Tom appeared to be influenced by a lively sense of domination ( an attribute prevalent in the animal creation): but, nevertheless, his ambition, in this respect, seemed to be moderated by a degree of reason, or reflection. He was, certainly, by no means tyrannical, or cruel. It must be confessed, however, that he aimed to be master of every animal around him, in order to secure his independence and his self-preservation, and for the acquisition and defense of his natural rights. Yet, in general, he was peaceable and social with all the animals about him.

He was the most troublesome and teasing to a large dog, whom he could never conquer. This old dog, from natural fidelity, and a particular attachment, commonly lay down near me, when I was at rest, reading or writing under the shade of a pear tree, in the garden, near the house. Tom (I believe from a passion of jealousy) would approach me, with his usual caresses, and flattery, and after securing my notice and regard, he would address the dog in some degree of complaisance, and by words and actions; and, if he could obtain access to him, would tickle him with his bill, jump upon him and compose himself, for a little while. It was evident, however, that this seeming sociability was mere artifice to gain an opportunity to practice some mischievous trick; for no sooner did he observe the old dog to be dozing, than he would be sure to pinch his lips, and pluck his beard. At length, however, these bold and hazardous achievement had nearly cost him his life; for, one time, the dog being highly provoked, he made so sudden and fierce a snap, that the crow narrowly escaped with his head. After this, Tom was wary, and used every caution and deliberation in his approaches, examining the dog's eyes and movements, to be sure that he was really asleep, and at last would not venture nearer than his tail, and then by slow, silent, and wary steps, in a sideways, or oblique manner, spreading his legs, and reaching forward. In this position, he would pluck the long hairs of the dog's tail. But he would always take care to place his feet in such a manner as to be ready to start off, when the dog roused and snapped at him.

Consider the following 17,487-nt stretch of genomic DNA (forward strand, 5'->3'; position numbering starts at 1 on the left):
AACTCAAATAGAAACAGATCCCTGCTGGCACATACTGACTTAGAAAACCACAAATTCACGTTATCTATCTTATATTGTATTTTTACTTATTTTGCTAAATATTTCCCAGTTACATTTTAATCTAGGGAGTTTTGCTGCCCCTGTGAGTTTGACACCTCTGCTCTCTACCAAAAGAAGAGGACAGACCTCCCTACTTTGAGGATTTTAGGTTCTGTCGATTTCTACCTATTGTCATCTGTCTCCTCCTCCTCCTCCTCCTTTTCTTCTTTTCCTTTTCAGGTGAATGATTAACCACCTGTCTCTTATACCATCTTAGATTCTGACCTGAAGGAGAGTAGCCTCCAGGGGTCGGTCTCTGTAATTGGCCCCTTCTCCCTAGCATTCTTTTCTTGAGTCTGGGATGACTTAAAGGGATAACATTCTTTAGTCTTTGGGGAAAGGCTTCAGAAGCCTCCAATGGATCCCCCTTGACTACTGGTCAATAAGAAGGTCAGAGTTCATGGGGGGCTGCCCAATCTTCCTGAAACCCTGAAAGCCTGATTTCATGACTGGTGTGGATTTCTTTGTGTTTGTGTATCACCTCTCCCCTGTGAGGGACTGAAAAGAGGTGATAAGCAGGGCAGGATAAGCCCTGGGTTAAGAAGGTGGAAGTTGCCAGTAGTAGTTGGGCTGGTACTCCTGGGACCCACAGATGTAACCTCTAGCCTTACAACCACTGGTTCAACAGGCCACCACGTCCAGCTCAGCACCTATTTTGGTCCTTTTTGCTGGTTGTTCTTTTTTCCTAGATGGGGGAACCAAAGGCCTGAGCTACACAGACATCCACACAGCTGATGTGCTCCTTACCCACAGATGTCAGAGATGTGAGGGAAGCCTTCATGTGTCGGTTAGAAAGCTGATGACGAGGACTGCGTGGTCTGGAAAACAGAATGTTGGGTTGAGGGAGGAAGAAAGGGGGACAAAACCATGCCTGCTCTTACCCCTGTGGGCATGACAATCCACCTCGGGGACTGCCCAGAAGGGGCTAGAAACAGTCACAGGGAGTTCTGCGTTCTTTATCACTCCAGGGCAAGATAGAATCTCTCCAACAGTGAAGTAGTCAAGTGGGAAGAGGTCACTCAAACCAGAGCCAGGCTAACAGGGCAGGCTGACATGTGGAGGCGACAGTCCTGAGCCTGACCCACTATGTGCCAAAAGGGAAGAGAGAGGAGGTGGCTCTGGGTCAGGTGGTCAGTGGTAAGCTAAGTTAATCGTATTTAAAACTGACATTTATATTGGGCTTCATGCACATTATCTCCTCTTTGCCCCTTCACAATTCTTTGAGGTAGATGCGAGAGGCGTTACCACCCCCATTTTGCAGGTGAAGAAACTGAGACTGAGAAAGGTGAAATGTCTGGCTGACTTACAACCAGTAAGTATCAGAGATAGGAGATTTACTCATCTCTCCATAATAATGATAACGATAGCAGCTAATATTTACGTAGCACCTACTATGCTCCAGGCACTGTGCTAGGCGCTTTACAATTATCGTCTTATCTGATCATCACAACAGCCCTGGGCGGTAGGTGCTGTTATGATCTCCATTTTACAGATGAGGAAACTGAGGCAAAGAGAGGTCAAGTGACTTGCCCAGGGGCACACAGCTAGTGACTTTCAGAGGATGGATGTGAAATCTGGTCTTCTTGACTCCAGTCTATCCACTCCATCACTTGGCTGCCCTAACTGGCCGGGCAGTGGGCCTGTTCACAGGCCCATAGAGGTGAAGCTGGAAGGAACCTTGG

It would be endless (observes my ingenious friend, in the conclusion of his entertaining account of the crow) to recount instances of this bird's understanding, cunning, and operations, which, certainly, exhibited incontestible demonstrations of a regular combination of ideas, premeditation, reflection, and contrivance, which influenced his operations.

pp 573 from Travels and Other Writings - William Bartram.


Bartram would have enjoyed the wild west of James Cook. Cook's book, Fifty Years on the Old Frontier relates much as did Bartram the environment of the time. Both men had a fondness for animals. This is no better demonstrated than the above story about the crow or Cook's story about Ned the "pet" Grizzly.

It has been said that if man were a bird, he would be below the crow in intelligence. (From GSW)

A jackdaw is the subject of a poem. This story with a moral was written sometime before the turn of this century and appears in a tiny book with much calligraphy and illustrations of the time. Authorship is with Thomas Ingolasby and Earnst Maurice Jessop, Eyre of Spottiswoode (?) Jackdaw of Rheims. Rheims and Douay refers to the English translations of the bible from the Latin "Vulgate" or common man's bible. The Rheims' translation of the New Testament took place in 1582 and was followed in the 1600 by the Douay, Old Testament, translation.